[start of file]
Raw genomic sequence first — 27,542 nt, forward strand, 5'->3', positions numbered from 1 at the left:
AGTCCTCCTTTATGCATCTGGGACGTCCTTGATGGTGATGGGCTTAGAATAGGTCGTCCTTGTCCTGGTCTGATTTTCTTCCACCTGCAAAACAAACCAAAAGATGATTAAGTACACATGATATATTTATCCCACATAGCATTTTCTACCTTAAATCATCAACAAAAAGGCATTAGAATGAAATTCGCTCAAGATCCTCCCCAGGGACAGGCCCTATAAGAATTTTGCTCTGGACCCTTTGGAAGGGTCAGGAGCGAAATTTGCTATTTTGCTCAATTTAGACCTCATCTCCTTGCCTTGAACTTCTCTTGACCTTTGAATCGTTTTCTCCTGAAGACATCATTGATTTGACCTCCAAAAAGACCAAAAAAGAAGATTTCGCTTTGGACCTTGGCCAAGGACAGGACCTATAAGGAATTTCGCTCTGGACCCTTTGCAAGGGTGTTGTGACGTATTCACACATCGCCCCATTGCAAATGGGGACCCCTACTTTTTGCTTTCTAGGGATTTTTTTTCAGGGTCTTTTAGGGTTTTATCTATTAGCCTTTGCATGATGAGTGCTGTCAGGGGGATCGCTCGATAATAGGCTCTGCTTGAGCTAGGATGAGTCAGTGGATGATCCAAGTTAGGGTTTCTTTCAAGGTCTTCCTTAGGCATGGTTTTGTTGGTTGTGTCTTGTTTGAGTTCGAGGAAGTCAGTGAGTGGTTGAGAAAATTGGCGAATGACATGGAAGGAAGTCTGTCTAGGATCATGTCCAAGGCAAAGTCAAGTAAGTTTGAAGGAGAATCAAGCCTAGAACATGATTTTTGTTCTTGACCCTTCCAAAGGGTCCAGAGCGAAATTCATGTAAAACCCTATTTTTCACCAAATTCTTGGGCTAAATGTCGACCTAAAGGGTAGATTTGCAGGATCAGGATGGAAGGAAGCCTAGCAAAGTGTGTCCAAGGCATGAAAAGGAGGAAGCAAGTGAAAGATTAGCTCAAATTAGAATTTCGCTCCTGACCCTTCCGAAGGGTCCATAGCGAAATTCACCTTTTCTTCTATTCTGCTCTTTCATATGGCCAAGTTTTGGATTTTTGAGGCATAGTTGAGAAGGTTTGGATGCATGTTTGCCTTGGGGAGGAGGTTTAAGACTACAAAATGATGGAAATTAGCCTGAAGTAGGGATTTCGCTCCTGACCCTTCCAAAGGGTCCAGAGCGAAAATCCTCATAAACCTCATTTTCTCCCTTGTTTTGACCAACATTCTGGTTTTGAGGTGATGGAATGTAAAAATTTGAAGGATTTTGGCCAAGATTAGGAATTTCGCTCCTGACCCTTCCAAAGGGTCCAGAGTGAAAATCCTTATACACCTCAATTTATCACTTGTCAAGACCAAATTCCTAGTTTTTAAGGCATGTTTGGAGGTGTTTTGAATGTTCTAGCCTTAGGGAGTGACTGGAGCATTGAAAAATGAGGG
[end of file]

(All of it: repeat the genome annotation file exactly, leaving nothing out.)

Raw genomic sequence first — 27,542 nt, forward strand, 5'->3', positions numbered from 1 at the left:
AGTCCTCCTTTATGCATCTGGGACGTCCTTGATGGTGATGGGCTTAGAATAGGTCGTCCTTGTCCTGGTCTGATTTTCTTCCACCTGCAAAACAAACCAAAAGATGATTAAGTACACATGATATATTTATCCCACATAGCATTTTCTACCTTAAATCATCAACAAAAAGGCATTAGAATGAAATTCGCTCAAGATCCTCCCCAGGGACAGGCCCTATAAGAATTTTGCTCTGGACCCTTTGGAAGGGTCAGGAGCGAAATTTGCTATTTTGCTCAATTTAGACCTCATCTCCTTGCCTTGAACTTCTCTTGACCTTTGAATCGTTTTCTCCTGAAGACATCATTGATTTGACCTCCAAAAAGACCAAAAAAGAAGATTTCGCTTTGGACCTTGGCCAAGGACAGGACCTATAAGGAATTTCGCTCTGGACCCTTTGCAAGGGTGTTGTGACGTATTCACACATCGCCCCATTGCAAATGGGGACCCCTACTTTTTGCTTTCTAGGGATTTTTTTTCAGGGTCTTTTAGGGTTTTATCTATTAGCCTTTGCATGATGAGTGCTGTCAGGGGGATCGCTCGATAATAGGCTCTGCTTGAGCTAGGATGAGTCAGTGGATGATCCAAGTTAGGGTTTCTTTCAAGGTCTTCCTTAGGCATGGTTTTGTTGGTTGTGTCTTGTTTGAGTTCGAGGAAGTCAGTGAGTGGTTGAGAAAATTGGCGAATGACATGGAAGGAAGTCTGTCTAGGATCATGTCCAAGGCAAAGTCAAGTAAGTTTGAAGGAGAATCAAGCCTAGAACATGATTTTTGTTCTTGACCCTTCCAAAGGGTCCAGAGCGAAATTCATGTAAAACCCTATTTTTCACCAAATTCTTGGGCTAAATGTCGACCTAAAGGGTAGATTTGCAGGATCAGGATGGAAGGAAGCCTAGCAAAGTGTGTCCAAGGCATGAAAAGGAGGAAGCAAGTGAAAGATTAGCTCAAATTAGAATTTCGCTCCTGACCCTTCCGAAGGGTCCATAGCGAAATTCACCTTTTCTTCTATTCTGCTCTTTCATATGGCCAAGTTTTGGATTTTTGAGGCATAGTTGAGAAGGTTTGGATGCATGTTTGCCTTGGGGAGGAGGTTTAAGACTACAAAATGATGGAAATTAGCCTGAAGTAGGGATTTCGCTCCTGACCCTTCCAAAGGGTCCAGAGCGAAAATCCTCATAAACCTCATTTTCTCCCTTGTTTTGACCAACATTCTGGTTTTGAGGTGATGGAATGTAAAAATTTGAAGGATTTTGGCCAAGATTAGGAATTTCGCTCCTGACCCTTCCAAAGGGTCCAGAGTGAAAATCCTTATACACCTCAATTTATCACTTGTCAAGACCAAATTCCTAGTTTTTAAGGCATGTTTGGAGGTGTTTTGAATGTTCTAGCCTTAGGGAGTGACTGGAGCATTGAAAAATGAGGG